we are crashed futures all the time. Every ad, every political campaign, every quarterly budget is a promise or threat of what tomorrow might look like. And sometimes it can feel like this future is happening, whether we like it or not, that we’re just on our way. But the future has not yet arrived. In fact, we have the right to vote, and we must make the most of this voice. But how? Over the past eight years, I have made over 180 episodes of a podcast about the future called Vision of the future. Here, in a three-part series, are collected the important things I’ve learned about how to think about what’s possible tomorrow. (This is part 2. Read part 1and come back soon for part 3.)
It’s easy and it is often quite hilarious to laugh at past predictions about the future. In a 1905 book One Hundred Years From Here: The Expectations of an Optimist, author T. Baron Russell predicted the demise of the ladder. “The plan to climb to the top of a small house, climbing on every occasion up what appeared to be a wooden mound covered with a carpet of dubious cleanliness, would of course be abandoned,” he writes. “It is doubtful that stairs will be built at all in two or three decades.” There are hundreds of lists on the Internet full of false predictions – from Time magazine confidently states that distance shopping will never be successful to New York Times claiming that a rocket could never leave Earth’s orbit.
It’s also easy, though perhaps less fun, to feel like we ourselves are right now on the cusp of something worth predicting. And if you believe the people who hold microphones and give speeches, or participate in podcasts, or tweet viral tweets, we really are on the verge of something revolutionary. What this revolution is changing – maybe the apocalypse, or the singularity, or the war, or the cure for Alzheimer’s disease. It really doesn’t matter which rock we’re leaning on. The important thing is that we are always half a step away from what is on the other side.
But we? Can we really know if we are in a moment of change? Some historians and philosophers argue that it is impossible to know if the people of the future will care about our present events, because we do not know what will happen next. Others say no, it is absolutely possible to know at a given moment if an event is historical. “Most of us have experienced this in our lives – unfortunately lately, maybe too regularly – when things happen in the world and we think, wow, this is a big deal,” says Matt ConnellyColumbia University historian and book author Declassification mechanism. Americans think of things like airstrikes on the Twin Towers or the January 6 Uprising. “Moments where you pretty quickly think to yourself, ‘I’m going to tell my kids about this.'”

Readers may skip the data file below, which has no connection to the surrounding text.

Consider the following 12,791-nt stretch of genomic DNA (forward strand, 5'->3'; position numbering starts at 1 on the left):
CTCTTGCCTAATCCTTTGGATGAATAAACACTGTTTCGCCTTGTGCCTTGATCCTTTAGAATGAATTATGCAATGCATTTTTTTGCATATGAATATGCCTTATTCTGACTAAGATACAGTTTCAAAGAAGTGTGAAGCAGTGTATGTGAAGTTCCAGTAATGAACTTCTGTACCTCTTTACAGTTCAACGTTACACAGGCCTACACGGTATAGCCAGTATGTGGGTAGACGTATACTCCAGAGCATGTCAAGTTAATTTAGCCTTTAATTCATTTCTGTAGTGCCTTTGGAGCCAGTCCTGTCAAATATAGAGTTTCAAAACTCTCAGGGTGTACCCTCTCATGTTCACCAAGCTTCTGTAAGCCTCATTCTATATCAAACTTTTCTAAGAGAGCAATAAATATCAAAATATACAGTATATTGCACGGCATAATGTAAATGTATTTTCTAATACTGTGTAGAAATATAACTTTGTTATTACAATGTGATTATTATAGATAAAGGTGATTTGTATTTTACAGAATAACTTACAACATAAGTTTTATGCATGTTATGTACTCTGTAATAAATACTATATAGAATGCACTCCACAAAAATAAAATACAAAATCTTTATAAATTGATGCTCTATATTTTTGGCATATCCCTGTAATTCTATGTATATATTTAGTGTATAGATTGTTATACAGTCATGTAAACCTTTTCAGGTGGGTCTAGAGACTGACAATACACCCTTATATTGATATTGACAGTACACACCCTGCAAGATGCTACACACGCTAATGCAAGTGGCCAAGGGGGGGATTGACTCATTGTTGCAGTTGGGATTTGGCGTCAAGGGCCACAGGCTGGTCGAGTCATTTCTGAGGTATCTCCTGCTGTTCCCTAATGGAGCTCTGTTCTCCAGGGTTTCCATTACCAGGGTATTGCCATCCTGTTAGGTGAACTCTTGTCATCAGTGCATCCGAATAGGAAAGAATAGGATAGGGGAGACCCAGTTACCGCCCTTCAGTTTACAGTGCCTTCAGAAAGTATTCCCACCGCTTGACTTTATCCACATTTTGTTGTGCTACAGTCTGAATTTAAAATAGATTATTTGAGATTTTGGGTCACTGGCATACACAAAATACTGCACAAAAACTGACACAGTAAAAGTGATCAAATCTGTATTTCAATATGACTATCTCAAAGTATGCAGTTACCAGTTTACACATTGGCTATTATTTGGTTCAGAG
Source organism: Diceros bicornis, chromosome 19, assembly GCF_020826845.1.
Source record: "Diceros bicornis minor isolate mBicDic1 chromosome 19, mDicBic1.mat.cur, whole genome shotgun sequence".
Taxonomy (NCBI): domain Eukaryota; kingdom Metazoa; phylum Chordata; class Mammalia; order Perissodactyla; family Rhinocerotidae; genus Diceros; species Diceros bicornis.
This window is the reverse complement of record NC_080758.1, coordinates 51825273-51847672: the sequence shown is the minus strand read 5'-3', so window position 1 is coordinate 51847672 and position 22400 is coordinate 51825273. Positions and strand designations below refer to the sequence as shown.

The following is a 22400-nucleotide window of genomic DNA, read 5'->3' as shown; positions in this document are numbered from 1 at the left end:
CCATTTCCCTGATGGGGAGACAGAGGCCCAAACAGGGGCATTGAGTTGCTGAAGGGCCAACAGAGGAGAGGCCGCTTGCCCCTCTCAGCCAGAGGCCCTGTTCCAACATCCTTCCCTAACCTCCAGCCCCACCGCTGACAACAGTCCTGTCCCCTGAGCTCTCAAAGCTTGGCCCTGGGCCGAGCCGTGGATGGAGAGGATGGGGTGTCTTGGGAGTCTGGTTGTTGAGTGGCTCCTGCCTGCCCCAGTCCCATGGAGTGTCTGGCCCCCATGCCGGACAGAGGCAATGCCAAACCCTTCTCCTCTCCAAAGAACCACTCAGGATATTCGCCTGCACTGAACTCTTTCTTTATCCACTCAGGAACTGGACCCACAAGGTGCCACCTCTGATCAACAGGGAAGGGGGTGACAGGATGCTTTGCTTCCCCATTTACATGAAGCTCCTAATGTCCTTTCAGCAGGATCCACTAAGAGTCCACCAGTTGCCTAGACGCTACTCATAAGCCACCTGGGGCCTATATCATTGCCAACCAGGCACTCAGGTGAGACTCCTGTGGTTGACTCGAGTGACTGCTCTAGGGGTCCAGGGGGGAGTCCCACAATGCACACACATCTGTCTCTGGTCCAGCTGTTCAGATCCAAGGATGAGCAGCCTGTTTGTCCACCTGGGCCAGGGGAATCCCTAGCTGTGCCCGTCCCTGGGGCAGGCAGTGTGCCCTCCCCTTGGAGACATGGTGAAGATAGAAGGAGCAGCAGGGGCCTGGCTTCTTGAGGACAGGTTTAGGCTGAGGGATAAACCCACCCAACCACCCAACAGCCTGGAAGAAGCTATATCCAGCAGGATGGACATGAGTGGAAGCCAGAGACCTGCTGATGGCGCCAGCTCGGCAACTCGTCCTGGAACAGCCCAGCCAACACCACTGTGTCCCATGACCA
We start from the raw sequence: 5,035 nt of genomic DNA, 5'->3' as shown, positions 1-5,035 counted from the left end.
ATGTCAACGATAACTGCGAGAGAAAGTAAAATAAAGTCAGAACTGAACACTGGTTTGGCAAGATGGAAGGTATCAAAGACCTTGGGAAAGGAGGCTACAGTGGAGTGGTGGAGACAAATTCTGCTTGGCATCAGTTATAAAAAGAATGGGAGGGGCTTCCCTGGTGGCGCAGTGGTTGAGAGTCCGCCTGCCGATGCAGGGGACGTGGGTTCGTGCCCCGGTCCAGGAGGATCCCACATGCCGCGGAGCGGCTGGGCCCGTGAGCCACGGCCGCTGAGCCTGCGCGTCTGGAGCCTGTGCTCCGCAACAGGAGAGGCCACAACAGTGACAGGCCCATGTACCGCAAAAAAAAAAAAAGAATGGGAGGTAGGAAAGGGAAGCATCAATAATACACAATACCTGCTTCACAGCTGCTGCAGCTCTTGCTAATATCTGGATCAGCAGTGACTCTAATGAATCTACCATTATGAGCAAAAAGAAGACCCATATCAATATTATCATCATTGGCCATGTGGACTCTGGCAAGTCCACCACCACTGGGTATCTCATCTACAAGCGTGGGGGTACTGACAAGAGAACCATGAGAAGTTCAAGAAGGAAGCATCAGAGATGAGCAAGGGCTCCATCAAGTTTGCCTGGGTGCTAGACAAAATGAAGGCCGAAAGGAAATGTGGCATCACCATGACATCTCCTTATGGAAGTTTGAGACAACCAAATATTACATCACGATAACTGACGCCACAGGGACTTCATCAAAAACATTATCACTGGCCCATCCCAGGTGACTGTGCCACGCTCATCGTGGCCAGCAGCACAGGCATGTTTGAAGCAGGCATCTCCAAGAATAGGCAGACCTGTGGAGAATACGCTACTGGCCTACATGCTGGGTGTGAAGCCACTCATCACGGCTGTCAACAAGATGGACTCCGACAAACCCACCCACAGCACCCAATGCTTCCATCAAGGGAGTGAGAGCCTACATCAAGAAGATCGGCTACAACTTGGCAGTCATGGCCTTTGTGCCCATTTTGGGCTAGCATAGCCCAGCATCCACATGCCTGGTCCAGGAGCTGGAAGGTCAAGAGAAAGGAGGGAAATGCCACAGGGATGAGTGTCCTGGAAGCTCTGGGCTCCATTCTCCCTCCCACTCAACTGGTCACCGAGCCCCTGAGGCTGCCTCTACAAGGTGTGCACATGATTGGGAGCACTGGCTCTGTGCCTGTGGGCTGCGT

But such big events rarely happen. And for each of them there are smaller events that only in hindsight turn out to be critical. When Van Leeuwenhoek showed people the first microscope, no one cared. When Boris Yeltsin chose a man named Vladimir Putin as his successor in August 1999, most people—even in Russia– I did not think that it would be a globally historical choice. When Alexander Graham Bell introduced his new invention, the telephone, to Western Union in 1876, the company ridiculed him and named the device little more than a toy.
So which side is the right one in this debate? And how would you understand it at all? That is what Connelly set out to do in 2019 in an article titled “History Prediction“.
Tracking past predictions to see if they turn out to be correct is difficult. One way to find out how good (or bad) our predictions are is to start polling people now about current events, and then wait 30 years, go back and see if those polls were right. But no one is doing it, says Connelly, because it’s impossible to get funding for this experiment.